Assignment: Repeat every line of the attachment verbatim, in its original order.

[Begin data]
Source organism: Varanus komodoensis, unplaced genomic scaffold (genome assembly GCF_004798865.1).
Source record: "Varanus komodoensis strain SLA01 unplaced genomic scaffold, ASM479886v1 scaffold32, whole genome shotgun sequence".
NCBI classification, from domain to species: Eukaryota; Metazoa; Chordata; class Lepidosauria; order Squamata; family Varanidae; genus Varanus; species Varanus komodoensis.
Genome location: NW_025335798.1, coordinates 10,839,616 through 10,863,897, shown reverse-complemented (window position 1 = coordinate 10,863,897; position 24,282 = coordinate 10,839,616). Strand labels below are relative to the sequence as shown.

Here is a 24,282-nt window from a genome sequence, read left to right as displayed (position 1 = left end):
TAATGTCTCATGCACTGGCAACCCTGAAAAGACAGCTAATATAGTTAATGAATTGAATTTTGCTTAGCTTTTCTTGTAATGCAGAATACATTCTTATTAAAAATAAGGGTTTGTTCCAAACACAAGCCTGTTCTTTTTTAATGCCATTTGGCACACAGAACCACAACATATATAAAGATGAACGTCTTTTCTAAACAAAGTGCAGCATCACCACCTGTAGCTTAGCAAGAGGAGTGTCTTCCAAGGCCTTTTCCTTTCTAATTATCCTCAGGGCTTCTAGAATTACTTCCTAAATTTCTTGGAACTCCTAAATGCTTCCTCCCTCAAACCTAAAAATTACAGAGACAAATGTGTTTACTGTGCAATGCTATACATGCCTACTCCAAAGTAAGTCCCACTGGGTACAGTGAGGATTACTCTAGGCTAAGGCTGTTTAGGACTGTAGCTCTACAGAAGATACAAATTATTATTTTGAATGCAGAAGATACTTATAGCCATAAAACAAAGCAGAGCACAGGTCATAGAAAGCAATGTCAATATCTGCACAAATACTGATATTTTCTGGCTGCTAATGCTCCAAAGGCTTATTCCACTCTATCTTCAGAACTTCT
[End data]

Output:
Source organism: Varanus komodoensis, unplaced genomic scaffold (genome assembly GCF_004798865.1).
Source record: "Varanus komodoensis strain SLA01 unplaced genomic scaffold, ASM479886v1 scaffold32, whole genome shotgun sequence".
NCBI classification, from domain to species: Eukaryota; Metazoa; Chordata; class Lepidosauria; order Squamata; family Varanidae; genus Varanus; species Varanus komodoensis.
Genome location: NW_025335798.1, coordinates 10,839,616 through 10,863,897, shown reverse-complemented (window position 1 = coordinate 10,863,897; position 24,282 = coordinate 10,839,616). Strand labels below are relative to the sequence as shown.

Here is a 24,282-nt window from a genome sequence, read left to right as displayed (position 1 = left end):
TAATGTCTCATGCACTGGCAACCCTGAAAAGACAGCTAATATAGTTAATGAATTGAATTTTGCTTAGCTTTTCTTGTAATGCAGAATACATTCTTATTAAAAATAAGGGTTTGTTCCAAACACAAGCCTGTTCTTTTTTAATGCCATTTGGCACACAGAACCACAACATATATAAAGATGAACGTCTTTTCTAAACAAAGTGCAGCATCACCACCTGTAGCTTAGCAAGAGGAGTGTCTTCCAAGGCCTTTTCCTTTCTAATTATCCTCAGGGCTTCTAGAATTACTTCCTAAATTTCTTGGAACTCCTAAATGCTTCCTCCCTCAAACCTAAAAATTACAGAGACAAATGTGTTTACTGTGCAATGCTATACATGCCTACTCCAAAGTAAGTCCCACTGGGTACAGTGAGGATTACTCTAGGCTAAGGCTGTTTAGGACTGTAGCTCTACAGAAGATACAAATTATTATTTTGAATGCAGAAGATACTTATAGCCATAAAACAAAGCAGAGCACAGGTCATAGAAAGCAATGTCAATATCTGCACAAATACTGATATTTTCTGGCTGCTAATGCTCCAAAGGCTTATTCCACTCTATCTTCAGAACTTCT